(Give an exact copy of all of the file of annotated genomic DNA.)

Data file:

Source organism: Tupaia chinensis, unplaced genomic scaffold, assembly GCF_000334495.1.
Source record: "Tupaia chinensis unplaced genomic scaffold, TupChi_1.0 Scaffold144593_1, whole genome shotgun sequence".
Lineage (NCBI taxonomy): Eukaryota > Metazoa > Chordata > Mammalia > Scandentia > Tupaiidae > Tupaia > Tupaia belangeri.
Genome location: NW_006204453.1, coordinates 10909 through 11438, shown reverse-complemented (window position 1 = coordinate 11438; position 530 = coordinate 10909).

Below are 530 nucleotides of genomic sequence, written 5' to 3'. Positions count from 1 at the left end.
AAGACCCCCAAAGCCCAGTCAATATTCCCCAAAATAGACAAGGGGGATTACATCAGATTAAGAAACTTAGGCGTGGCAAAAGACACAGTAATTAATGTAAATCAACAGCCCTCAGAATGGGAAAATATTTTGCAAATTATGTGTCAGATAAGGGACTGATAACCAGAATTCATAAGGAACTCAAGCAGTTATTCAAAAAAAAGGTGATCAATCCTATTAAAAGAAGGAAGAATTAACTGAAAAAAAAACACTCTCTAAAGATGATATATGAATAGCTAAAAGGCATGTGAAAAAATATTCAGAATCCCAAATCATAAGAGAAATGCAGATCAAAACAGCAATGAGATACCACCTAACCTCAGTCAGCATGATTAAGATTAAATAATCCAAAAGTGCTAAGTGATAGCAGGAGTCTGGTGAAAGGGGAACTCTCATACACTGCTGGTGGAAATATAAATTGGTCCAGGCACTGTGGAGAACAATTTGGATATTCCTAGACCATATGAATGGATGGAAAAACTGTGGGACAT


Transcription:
Source organism: Tupaia chinensis, unplaced genomic scaffold, assembly GCF_000334495.1.
Source record: "Tupaia chinensis unplaced genomic scaffold, TupChi_1.0 Scaffold144593_1, whole genome shotgun sequence".
Lineage (NCBI taxonomy): Eukaryota > Metazoa > Chordata > Mammalia > Scandentia > Tupaiidae > Tupaia > Tupaia belangeri.
Genome location: NW_006204453.1, coordinates 10909 through 11438, shown reverse-complemented (window position 1 = coordinate 11438; position 530 = coordinate 10909).

Below are 530 nucleotides of genomic sequence, written 5' to 3'. Positions count from 1 at the left end.
AAGACCCCCAAAGCCCAGTCAATATTCCCCAAAATAGACAAGGGGGATTACATCAGATTAAGAAACTTAGGCGTGGCAAAAGACACAGTAATTAATGTAAATCAACAGCCCTCAGAATGGGAAAATATTTTGCAAATTATGTGTCAGATAAGGGACTGATAACCAGAATTCATAAGGAACTCAAGCAGTTATTCAAAAAAAAGGTGATCAATCCTATTAAAAGAAGGAAGAATTAACTGAAAAAAAAACACTCTCTAAAGATGATATATGAATAGCTAAAAGGCATGTGAAAAAATATTCAGAATCCCAAATCATAAGAGAAATGCAGATCAAAACAGCAATGAGATACCACCTAACCTCAGTCAGCATGATTAAGATTAAATAATCCAAAAGTGCTAAGTGATAGCAGGAGTCTGGTGAAAGGGGAACTCTCATACACTGCTGGTGGAAATATAAATTGGTCCAGGCACTGTGGAGAACAATTTGGATATTCCTAGACCATATGAATGGATGGAAAAACTGTGGGACAT